(James Saft is a Reuters columnist. The opinions expressed are his own)
By James Saft
Rather than peace, or even, at a stretch, economics, perhaps the European Union should get a Nobel Prize in literature, as it is a work of imagination, creation, and, at least for a time, the suspension of disbelief.
This is not necessarily a criticism.
The Nobel Committee awarded the EU this year's peace prize, citing what it said was the evolution from being "a continent of war to a continent of peace."
That can't be gainsaid, but what is also remarkable is the way in which, as we witnessed the knitting together of the euro area, rational people, investors who prided themselves on only acting in their own cold self-interest, failed to appreciate the underlying structural absurdities.
We bought it, we believed the story; and for the best explanation for how and why we must turn to Samuel Taylor Coleridge, who in 1817 described how an author can coax the reader into the "willing suspension of disbelief for a moment" by imbuing romantic characters and unlikely events with what he called "a semblance of truth."
How else do we account for all of those pension fund managers and investors who bet on narrowing interest rate differentials between Greece, Spain, Italy and Germany, despite easy to obtain and real indications that the players had both the ways and means to play one another for fools. And moreover, that the EU itself had no adequate protection against this. "Ode to Joy" was definitely playing in the background when they made those allocations.
How do you credit the unworkable halfway house of a common currency without common taxation and fiscal policy? How do you have a common central bank which is expressly forbidden from playing any central bank's ultimate trump card: financing its government? How do you support a system in which banks rely on governments, governments on the central bank but the central bank, which is unelected, can neither fully support nor sanction its clients?
To do this participants had to, in essence, close their eyes and buy into a pleasant fiction, one which may have had peace as a byproduct but which was in no way grounded in economics, even if you define economics broadly as a very social science.
Big people were going to do big, important and good things and there was more money to be made going along for the ride than nitpicking.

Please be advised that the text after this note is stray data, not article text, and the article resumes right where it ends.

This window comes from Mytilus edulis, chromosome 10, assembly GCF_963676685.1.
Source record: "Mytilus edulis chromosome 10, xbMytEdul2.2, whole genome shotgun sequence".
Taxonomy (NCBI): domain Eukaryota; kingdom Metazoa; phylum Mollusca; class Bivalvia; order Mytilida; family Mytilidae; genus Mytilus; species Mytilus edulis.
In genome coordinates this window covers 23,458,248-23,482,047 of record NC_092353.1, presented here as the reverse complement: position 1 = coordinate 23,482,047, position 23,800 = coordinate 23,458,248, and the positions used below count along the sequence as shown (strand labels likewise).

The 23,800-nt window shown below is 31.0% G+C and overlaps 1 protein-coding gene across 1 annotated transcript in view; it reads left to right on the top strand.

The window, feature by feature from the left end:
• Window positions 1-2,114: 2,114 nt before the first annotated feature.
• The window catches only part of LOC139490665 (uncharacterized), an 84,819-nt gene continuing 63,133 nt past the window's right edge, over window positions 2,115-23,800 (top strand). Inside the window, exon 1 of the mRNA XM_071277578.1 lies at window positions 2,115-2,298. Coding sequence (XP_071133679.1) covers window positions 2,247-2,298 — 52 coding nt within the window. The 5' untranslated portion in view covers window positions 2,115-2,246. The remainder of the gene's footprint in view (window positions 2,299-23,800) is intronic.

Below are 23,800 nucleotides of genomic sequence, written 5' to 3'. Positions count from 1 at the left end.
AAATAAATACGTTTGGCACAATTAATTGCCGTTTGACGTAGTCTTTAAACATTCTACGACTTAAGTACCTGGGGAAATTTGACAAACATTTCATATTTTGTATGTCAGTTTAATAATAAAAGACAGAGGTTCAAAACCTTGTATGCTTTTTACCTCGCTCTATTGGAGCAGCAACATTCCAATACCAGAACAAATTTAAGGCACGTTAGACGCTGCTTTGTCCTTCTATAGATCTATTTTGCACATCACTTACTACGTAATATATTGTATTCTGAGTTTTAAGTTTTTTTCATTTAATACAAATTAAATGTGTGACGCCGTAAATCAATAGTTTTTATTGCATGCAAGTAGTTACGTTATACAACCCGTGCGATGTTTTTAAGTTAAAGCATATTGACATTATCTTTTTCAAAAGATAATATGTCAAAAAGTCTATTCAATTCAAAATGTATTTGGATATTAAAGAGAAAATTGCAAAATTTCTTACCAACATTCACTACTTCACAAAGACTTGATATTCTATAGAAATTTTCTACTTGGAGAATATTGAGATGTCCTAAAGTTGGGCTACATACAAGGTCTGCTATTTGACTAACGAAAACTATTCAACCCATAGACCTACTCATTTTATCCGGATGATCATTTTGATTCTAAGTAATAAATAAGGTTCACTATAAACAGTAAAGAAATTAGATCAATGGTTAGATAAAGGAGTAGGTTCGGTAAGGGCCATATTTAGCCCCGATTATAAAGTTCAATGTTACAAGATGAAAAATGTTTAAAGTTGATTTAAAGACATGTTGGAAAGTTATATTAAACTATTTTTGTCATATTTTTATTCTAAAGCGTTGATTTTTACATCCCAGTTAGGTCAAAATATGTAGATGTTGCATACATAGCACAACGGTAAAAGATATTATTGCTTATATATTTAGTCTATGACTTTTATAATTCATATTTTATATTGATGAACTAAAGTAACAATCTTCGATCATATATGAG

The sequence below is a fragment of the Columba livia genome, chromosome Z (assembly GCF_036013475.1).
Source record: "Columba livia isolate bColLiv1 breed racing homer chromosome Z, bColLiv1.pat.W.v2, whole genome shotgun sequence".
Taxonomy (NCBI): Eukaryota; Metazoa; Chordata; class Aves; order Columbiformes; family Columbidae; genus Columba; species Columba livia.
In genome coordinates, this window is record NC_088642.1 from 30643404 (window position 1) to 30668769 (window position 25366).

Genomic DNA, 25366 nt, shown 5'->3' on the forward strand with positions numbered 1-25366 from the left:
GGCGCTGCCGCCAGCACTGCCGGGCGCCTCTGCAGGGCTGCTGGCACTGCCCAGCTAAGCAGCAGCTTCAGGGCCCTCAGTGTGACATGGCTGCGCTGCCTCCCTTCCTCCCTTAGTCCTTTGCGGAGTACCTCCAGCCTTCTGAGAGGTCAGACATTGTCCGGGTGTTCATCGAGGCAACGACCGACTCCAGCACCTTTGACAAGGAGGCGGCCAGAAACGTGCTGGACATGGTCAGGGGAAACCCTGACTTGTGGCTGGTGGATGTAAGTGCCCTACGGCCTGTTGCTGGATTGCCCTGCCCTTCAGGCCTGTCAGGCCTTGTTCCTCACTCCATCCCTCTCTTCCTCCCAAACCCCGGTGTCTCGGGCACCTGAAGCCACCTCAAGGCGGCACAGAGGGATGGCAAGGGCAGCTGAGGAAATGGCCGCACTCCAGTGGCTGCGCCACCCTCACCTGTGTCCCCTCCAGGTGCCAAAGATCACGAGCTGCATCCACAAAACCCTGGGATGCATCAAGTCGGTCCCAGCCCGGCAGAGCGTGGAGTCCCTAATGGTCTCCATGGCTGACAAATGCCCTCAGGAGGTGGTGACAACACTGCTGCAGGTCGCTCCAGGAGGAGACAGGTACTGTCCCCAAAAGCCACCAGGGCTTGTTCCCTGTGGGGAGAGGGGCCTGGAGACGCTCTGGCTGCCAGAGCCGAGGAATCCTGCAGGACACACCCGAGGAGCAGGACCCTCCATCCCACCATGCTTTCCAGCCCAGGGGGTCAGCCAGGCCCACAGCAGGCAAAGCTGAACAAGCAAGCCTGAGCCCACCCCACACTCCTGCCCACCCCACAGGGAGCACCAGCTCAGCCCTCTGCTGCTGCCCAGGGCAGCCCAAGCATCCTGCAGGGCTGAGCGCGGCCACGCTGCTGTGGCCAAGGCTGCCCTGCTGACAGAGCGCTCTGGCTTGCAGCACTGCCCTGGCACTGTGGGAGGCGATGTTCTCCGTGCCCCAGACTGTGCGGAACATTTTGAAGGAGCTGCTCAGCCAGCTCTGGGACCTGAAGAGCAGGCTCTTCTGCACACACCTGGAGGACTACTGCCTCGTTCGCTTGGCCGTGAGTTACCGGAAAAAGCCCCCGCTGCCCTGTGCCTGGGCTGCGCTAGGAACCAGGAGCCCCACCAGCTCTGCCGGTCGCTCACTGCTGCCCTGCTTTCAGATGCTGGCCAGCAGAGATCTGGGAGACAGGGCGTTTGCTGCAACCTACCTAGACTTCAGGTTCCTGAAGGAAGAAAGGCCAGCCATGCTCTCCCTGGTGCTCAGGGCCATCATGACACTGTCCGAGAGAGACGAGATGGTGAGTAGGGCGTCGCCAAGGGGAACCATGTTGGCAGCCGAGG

This tells us a lot about the psychology of financial markets, which can build confidence on confidence with little foundation. It tells us a lot less about the future of the euro area.
The EU, and with it the euro, is a fundamentally romantic notion and enterprise, and as such it is extremely difficult to judge what will happen from, as it were, outside the marriage.
Just consider, as we head towards this week's EU summit, all of the huge uncertainty over what will be reformed, by whom, and even which countries will participate.
Greece, rapidly running out of money, will probably be unable to agree by the summit yet another package of measures with its sponsors at the EU, ECB and IMF. Germany and France are preparing to do battle yet again over austerity. Movement may happen towards a needed central framework of bank supervision, overseen by the ECB, but the workability of that is seriously undermined by the fact that ultimately banks are guaranteed by governments and ultimately, failing fiscal unity, governments can still pursue divergent policies.
This is only underscored by the somewhat embarrassing modesty of the proposal for a federal euro zone budget, which would only be used as a cushion and which is already opposed by Finland.
All of this is to say that the euro project faces huge and complex difficulties getting from where it is to some place where its continued existence in current form is not in serious question. None of this is to say that won't happen: as a romantic, and worthy, exercise it is less subject to the normal distribution of probabilities.
What is worrying though is Coleridge's use of the phrase "for a moment" to modify "willing suspension of disbelief." When I covered the European bond market in the run-up to and after the advent of the euro the structural problems which are now so plain were the obsession of a minority. The rest went along with the narrative. Now that the illusion is punctured it will be much harder to get the majority to play along.
That may not be a full explanation of why the EU deserved the peace prize, but it is definitely why it got it.
(At the time of publication, Reuters columnist James Saft did not own any direct investments in securities mentioned in this article. He may be an owner indirectly as an investor in a fund.)